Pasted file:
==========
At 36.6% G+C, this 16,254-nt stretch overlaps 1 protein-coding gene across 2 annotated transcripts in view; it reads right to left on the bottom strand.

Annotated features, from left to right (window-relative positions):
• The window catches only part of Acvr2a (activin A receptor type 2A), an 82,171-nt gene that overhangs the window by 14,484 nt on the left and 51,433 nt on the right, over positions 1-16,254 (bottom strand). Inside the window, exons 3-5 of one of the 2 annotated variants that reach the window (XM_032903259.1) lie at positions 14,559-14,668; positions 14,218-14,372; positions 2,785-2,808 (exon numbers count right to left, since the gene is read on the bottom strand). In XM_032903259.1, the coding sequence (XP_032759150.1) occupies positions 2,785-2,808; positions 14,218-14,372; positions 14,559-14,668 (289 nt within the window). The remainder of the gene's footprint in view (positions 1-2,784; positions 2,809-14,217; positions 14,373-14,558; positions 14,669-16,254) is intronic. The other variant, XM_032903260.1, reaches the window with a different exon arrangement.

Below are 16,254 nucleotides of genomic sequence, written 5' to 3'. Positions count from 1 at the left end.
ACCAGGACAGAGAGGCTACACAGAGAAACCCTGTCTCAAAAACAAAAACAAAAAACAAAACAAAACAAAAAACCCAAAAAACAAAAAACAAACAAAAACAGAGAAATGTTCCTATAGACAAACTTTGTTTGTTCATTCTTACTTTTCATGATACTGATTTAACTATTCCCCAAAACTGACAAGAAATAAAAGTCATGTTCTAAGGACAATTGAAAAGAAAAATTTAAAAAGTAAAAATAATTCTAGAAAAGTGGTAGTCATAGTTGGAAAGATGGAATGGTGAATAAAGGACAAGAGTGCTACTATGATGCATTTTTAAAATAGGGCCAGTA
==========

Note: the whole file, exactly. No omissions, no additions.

At 36.6% G+C, this 16,254-nt stretch overlaps 1 protein-coding gene across 2 annotated transcripts in view; it reads right to left on the bottom strand.

Annotated features, from left to right (window-relative positions):
• The window catches only part of Acvr2a (activin A receptor type 2A), an 82,171-nt gene that overhangs the window by 14,484 nt on the left and 51,433 nt on the right, over positions 1-16,254 (bottom strand). Inside the window, exons 3-5 of one of the 2 annotated variants that reach the window (XM_032903259.1) lie at positions 14,559-14,668; positions 14,218-14,372; positions 2,785-2,808 (exon numbers count right to left, since the gene is read on the bottom strand). In XM_032903259.1, the coding sequence (XP_032759150.1) occupies positions 2,785-2,808; positions 14,218-14,372; positions 14,559-14,668 (289 nt within the window). The remainder of the gene's footprint in view (positions 1-2,784; positions 2,809-14,217; positions 14,373-14,558; positions 14,669-16,254) is intronic. The other variant, XM_032903260.1, reaches the window with a different exon arrangement.

Below are 16,254 nucleotides of genomic sequence, written 5' to 3'. Positions count from 1 at the left end.
ACCAGGACAGAGAGGCTACACAGAGAAACCCTGTCTCAAAAACAAAAACAAAAAACAAAACAAAACAAAAAACCCAAAAAACAAAAAACAAACAAAAACAGAGAAATGTTCCTATAGACAAACTTTGTTTGTTCATTCTTACTTTTCATGATACTGATTTAACTATTCCCCAAAACTGACAAGAAATAAAAGTCATGTTCTAAGGACAATTGAAAAGAAAAATTTAAAAAGTAAAAATAATTCTAGAAAAGTGGTAGTCATAGTTGGAAAGATGGAATGGTGAATAAAGGACAAGAGTGCTACTATGATGCATTTTTAAAATAGGGCCAGTA